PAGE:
Budding leaves dot the branches. A scattering of warblers perches in the treetops, celebrating this fine spring morning with a clear, hopeful song.

with this ring...

Scully’s hand rests in Mulder’s palm. The guests are quiet and Mulder softly clears his throat, ready to recite his vows.

“Dana Katherine Scully,” -- he pauses to fold her hand between his -- “You bring orderliness and certainty to my life; you fix my feet to the ground; you are the refuge I return to again and again. I balance my heart upon the cornerstones of your spirit: Trust, Loyalty, Honesty, Faith. You prop me up. You make me a better person. With you, I am able to forge ahead; with you, I am strong and confident. Today, in front of these witnesses, I promise to stand beside you always, and if you are somehow lost despite my diligence, I will climb mountains or travel to the ends of the earth to find you. My love for you is as far-reaching as the stars and as eternal as their celestial glow. You are my Truth and the miracle of our love lies in the path we have chosen together. I ask that you continue to walk this path with me. Be my partner, my friend, and my lover, as I am forever yours.”

All of Scully’s nervousness melts away at Mulder’s words and she smiles back at him. Respect and love shine in her eyes. She grips his hand and offers him her vows.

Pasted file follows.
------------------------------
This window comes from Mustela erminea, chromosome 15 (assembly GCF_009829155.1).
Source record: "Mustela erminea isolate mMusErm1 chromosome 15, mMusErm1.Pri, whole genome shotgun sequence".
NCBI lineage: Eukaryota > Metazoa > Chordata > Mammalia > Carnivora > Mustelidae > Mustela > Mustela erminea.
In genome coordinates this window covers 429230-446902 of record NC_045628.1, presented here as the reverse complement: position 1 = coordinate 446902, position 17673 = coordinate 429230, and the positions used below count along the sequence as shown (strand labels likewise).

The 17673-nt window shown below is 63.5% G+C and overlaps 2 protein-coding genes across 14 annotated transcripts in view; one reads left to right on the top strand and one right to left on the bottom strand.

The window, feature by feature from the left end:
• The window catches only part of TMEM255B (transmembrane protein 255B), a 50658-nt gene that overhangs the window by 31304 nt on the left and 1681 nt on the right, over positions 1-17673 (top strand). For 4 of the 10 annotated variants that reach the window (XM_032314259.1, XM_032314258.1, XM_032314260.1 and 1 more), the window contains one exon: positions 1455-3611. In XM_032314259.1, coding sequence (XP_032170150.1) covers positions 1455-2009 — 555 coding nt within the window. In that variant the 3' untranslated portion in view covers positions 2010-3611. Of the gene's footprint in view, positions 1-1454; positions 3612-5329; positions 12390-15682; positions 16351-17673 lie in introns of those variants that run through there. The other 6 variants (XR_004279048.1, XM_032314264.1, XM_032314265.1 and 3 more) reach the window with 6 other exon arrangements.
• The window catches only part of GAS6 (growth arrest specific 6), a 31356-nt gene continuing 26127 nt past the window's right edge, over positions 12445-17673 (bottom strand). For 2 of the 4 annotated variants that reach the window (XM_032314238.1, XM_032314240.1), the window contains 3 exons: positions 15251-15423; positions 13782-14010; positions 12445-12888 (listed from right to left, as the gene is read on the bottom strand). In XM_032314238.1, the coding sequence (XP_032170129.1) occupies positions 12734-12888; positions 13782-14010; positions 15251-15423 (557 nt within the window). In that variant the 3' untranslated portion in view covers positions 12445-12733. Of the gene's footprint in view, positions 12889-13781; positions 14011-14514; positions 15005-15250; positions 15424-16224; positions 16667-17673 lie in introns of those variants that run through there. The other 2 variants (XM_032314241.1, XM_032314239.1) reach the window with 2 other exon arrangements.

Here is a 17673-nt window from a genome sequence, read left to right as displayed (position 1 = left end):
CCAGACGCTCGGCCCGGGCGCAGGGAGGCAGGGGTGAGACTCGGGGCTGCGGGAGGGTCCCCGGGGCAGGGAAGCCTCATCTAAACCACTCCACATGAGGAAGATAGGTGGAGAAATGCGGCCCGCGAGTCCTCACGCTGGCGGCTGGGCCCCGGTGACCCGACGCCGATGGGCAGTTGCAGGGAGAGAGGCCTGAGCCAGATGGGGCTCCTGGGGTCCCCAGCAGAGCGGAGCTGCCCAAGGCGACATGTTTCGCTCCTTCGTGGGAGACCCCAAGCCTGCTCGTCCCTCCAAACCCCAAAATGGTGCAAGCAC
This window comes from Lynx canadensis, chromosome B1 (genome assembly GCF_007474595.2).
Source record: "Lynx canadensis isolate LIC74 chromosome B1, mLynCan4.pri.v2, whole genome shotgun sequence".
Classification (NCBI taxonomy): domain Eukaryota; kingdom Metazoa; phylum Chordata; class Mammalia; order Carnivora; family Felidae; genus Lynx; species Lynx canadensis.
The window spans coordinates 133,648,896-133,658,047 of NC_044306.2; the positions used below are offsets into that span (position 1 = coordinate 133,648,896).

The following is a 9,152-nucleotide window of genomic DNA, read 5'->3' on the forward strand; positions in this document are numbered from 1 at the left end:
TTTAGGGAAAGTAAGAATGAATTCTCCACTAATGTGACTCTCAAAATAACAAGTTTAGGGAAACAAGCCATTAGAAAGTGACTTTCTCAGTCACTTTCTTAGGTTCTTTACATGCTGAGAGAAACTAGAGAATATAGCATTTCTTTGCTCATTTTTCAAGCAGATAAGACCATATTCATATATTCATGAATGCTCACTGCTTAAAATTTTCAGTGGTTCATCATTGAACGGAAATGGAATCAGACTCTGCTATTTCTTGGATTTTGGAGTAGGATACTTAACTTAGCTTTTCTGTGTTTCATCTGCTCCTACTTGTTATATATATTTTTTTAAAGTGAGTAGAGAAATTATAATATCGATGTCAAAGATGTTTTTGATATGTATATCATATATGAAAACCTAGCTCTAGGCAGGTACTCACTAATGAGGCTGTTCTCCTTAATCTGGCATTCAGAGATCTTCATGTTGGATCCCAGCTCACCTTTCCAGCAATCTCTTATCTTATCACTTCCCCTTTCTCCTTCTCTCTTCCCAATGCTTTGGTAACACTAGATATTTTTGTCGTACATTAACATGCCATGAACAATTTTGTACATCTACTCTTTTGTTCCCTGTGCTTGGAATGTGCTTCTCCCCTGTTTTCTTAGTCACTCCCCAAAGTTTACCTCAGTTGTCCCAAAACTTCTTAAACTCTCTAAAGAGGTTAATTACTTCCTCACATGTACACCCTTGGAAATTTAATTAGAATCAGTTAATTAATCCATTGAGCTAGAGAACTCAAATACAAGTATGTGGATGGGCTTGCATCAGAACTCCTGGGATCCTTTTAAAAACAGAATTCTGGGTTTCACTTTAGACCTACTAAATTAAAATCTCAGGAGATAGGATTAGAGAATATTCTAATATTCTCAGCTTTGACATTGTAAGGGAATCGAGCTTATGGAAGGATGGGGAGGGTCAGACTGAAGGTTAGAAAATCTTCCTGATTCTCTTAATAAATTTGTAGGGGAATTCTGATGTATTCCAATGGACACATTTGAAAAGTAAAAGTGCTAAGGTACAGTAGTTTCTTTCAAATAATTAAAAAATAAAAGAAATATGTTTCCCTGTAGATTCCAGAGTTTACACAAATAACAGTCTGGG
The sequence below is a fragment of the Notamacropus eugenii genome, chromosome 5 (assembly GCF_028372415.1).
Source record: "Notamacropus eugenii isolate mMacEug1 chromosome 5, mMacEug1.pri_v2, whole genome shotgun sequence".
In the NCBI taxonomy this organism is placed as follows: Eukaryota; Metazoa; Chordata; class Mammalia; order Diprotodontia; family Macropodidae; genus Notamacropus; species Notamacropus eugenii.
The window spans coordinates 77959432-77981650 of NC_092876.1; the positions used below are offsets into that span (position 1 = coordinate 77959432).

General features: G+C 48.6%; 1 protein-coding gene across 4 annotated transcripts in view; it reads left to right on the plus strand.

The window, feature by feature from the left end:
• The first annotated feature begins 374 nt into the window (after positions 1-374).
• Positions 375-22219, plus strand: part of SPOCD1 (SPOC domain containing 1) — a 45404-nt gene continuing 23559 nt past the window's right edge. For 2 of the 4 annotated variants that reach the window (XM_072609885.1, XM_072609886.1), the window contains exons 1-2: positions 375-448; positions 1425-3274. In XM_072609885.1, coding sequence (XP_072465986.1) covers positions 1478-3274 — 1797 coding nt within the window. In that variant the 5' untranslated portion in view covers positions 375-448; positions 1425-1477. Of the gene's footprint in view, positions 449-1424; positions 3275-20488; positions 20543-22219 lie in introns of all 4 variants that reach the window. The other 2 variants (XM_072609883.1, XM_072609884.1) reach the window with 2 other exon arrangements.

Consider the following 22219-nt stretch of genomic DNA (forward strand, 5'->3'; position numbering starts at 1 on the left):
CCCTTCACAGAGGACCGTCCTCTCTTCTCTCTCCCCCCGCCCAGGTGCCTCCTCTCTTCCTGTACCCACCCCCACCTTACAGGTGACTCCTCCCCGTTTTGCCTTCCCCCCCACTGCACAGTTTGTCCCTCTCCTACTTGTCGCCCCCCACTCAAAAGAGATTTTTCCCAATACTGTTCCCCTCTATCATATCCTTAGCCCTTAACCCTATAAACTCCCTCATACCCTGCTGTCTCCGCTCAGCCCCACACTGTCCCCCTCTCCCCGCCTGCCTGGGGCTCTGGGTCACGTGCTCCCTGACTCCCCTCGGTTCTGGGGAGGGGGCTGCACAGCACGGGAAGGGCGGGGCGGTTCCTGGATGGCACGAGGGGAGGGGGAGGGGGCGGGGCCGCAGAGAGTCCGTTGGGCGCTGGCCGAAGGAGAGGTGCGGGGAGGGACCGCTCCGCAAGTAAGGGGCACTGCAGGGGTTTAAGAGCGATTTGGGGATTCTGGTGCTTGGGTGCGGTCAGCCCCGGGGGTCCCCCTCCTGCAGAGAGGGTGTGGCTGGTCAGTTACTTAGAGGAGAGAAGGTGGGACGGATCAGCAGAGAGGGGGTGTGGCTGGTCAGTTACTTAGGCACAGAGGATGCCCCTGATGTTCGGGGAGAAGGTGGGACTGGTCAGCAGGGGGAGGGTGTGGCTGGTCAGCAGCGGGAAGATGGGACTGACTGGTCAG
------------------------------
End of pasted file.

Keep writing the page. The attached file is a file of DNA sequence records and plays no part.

“Fox William Mulder, you bring surprise, wonder and awe to my life; you open my eyes to broader possibilities; you help me accept what I cannot see and understand what I cannot prove. You show me the meaning of Belief while you lead me to Truth. Today, in front of these witnesses, I promise to walk with you on the path we have chosen. Come health, happiness, and success, I will be with you; come illness, trouble, or failure, I will be with you. I will join my life to yours as your partner, your friend, and your lover. I will be the shoulder you lean on, the rock on which you rest, the companion of your life -- as you are mine. Whatever we encounter, you are my love, and I will make my home in your heart for as long as we both shall live.”

Sniffles from the congregation punctuate Scully’s promises. The priest takes a deep breath and smiles broadly.

“You have declared your consent before the Church. May the Lord in His goodness strengthen your consent and fill you both with His blessings. What God has joined, men must not divide. Amen."

“Amen,” the congregation repeats.

Bill Jr. digs into his pocket and removes twin wedding bands, which he places on Father McCue’s prayer book.

McCue makes the sign of the cross over them. “May the Lord bless these rings which you give to each other as the sign of your love and fidelity. Amen.”


Mulder selects the smaller of the two rings. Scully raises her hand and he slips the ring over her finger. “Take this ring as a symbol of my love and fidelity.” His voice is soft and weighted with his love.

Scully picks up the second ring. Mulder offers his hand and she slides the band onto his finger. “Take this ring as a sign of my love and fidelity, in the name of the Father, and of the Son, and of the holy Spirit. Amen.”